Texas Instruments Incorporated (TXN) Stock Pops On Earnings Beat
Bob Ciura: Semiconductor stocks of all varieties took it on the chin last year. Chip manufacturers were hit by a number of headwinds, including the rising U.S. dollar, which cut into revenue earned overseas; the prospect of rising interest rates, which threatens to elevate borrowing costs; and the prospect of slowing economic growth in critical emerging markets like China.
Texas Instruments (NASDAQ:TXN) announced a better-than-expected quarterly earnings report on Thursday, and the stock popped 3% in early trading. Investors appear to be breathing a sigh of relief that, at least for this chip company, conditions aren’t as bad as feared.
Texas Instruments has been a notable outperformer in its industry. The stock is down 5% in the past year, while the Philadelphia Semiconductor Index is down 10% in that time.
Texas Instruments owes its success and relative outperformance to a strategic shift in operational focus, which is paying off today.
In stark contrast to most of its semiconductor peers that are missing earnings expectations, Texas Instruments delivered a solid beat in the fiscal fourth quarter. Earnings, adjusted to exclude non-recurring items, clocked in at $0.71 per share. This exceeded analyst estimates of $0.69 per share.
However, revenue of $3.19 billion came in a little light. Expectations were for the company to generate $3.2 billion. And, the company’s guidance for current-quarter revenue was light as well. Texas Instruments expects $2.85 billion-$3.09 billion of revenue, compared to $3.1 billion expected.
Texas Instruments’ weak revenue result and forward-looking guidance are a concern, and it is clear that conditions are slowing, particularly overseas. But this is hardly news to investors who have been closely following the company. If anything, it’s a good sign that Texas Instruments has the operational flexibility to cut costs enough to keep earnings intact.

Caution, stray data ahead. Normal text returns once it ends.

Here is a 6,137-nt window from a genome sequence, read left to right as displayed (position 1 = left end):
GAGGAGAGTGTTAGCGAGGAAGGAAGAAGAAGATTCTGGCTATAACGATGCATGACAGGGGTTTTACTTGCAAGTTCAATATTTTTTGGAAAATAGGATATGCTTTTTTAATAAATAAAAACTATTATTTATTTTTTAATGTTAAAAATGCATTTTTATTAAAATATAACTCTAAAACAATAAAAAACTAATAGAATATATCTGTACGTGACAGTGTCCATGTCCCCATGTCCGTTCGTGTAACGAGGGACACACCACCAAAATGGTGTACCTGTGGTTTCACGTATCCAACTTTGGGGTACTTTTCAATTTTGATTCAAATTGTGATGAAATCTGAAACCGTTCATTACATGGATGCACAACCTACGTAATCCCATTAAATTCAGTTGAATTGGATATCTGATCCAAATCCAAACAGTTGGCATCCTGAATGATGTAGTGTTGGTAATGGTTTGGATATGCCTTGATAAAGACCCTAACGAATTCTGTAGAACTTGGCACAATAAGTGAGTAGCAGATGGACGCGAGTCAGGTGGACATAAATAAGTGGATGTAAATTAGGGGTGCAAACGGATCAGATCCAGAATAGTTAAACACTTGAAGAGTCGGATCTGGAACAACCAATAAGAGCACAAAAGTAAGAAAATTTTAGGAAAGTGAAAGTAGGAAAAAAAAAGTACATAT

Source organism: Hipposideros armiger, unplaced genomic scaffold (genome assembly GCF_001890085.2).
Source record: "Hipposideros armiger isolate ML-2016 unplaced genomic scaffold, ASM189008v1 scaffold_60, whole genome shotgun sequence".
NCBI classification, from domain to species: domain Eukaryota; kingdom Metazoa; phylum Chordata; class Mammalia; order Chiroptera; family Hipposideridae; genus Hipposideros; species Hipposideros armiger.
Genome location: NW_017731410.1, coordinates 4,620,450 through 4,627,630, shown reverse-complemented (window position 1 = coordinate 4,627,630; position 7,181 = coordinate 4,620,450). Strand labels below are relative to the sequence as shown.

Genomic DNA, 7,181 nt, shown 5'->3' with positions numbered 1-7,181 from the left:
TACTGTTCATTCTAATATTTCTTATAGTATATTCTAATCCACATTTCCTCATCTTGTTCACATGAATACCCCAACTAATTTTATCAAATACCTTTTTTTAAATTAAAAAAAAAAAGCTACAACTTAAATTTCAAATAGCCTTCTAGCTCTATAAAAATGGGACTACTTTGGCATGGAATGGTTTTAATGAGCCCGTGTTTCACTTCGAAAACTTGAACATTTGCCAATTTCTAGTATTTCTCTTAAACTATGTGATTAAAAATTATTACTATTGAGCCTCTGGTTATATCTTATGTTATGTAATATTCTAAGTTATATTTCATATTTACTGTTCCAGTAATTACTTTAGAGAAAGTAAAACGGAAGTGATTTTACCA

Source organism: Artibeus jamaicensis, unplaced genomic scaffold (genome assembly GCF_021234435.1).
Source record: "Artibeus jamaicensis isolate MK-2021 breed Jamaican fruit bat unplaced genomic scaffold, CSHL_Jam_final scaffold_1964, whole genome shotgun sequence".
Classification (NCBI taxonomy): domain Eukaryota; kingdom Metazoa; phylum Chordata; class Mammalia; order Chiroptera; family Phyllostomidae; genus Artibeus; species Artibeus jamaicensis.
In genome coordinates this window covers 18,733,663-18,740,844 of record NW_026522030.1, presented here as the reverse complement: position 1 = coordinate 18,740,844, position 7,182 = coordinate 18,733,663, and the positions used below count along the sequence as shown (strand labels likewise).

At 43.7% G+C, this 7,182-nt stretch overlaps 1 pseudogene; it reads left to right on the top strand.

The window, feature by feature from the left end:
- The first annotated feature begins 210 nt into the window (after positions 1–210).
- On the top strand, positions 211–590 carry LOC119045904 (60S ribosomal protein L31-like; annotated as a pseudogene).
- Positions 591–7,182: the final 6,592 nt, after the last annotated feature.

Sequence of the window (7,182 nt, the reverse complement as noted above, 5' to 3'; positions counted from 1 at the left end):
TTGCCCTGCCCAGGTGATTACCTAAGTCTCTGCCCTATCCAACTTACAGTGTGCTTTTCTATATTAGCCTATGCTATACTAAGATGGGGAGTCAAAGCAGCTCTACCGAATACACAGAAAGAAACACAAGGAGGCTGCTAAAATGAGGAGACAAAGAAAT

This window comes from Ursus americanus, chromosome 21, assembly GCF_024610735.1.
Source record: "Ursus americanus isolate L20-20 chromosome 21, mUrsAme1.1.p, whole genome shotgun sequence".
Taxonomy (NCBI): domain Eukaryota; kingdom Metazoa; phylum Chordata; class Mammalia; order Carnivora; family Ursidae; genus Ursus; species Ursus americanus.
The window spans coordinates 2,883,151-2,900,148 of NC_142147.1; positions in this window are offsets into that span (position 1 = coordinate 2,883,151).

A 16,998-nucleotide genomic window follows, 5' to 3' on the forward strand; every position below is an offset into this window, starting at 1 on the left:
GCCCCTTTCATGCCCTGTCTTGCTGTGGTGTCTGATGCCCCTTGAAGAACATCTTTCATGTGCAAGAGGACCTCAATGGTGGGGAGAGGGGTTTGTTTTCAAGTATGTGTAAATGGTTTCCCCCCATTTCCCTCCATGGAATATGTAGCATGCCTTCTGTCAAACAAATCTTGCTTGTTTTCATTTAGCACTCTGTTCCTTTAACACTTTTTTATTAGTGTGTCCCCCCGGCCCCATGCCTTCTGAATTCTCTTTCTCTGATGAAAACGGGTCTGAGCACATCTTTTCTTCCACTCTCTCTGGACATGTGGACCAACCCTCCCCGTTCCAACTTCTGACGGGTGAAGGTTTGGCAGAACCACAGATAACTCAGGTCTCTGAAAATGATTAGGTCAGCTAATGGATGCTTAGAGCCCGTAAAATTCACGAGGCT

For 2015, Texas Instruments earned $2.82 per share, up 9.7% year-over-year. The fact that Texas Instruments generated nearly double-digit earnings growth in this environment is a testament to the strength of its business model and its management team.
This flexibility is due to the company’s shift in strategic focus in recent years.
Big Changes for Texas Instruments
Texas Instruments has been on a path of prolonged structural change. It has aggressively sold off business divisions that were viewed as low growth, and not critical to the future direction of the company. For example, Texas Instruments essentially sold off its entire wireless business.
Instead, Texas Instruments diverted resources to shift into higher-value businesses like analog and embedded processing. It now derives more than 80% of its total revenue from these two core industries. It also changed its capital expenditure policy. The company focused on opportunistically buying manufacturing assets on the cheap. Its remaining core businesses feature high-value assets and products, with long life cycles.
Texas Instruments: Strong Cash Generator
The end result of these initiatives is that Texas Instruments is a streamlined, more efficient company that produces excellent cash flow. Last year, Texas Instruments generated $3.7 billion of free cash flow, up 6% year over year. That represents an excellent 28% of revenue.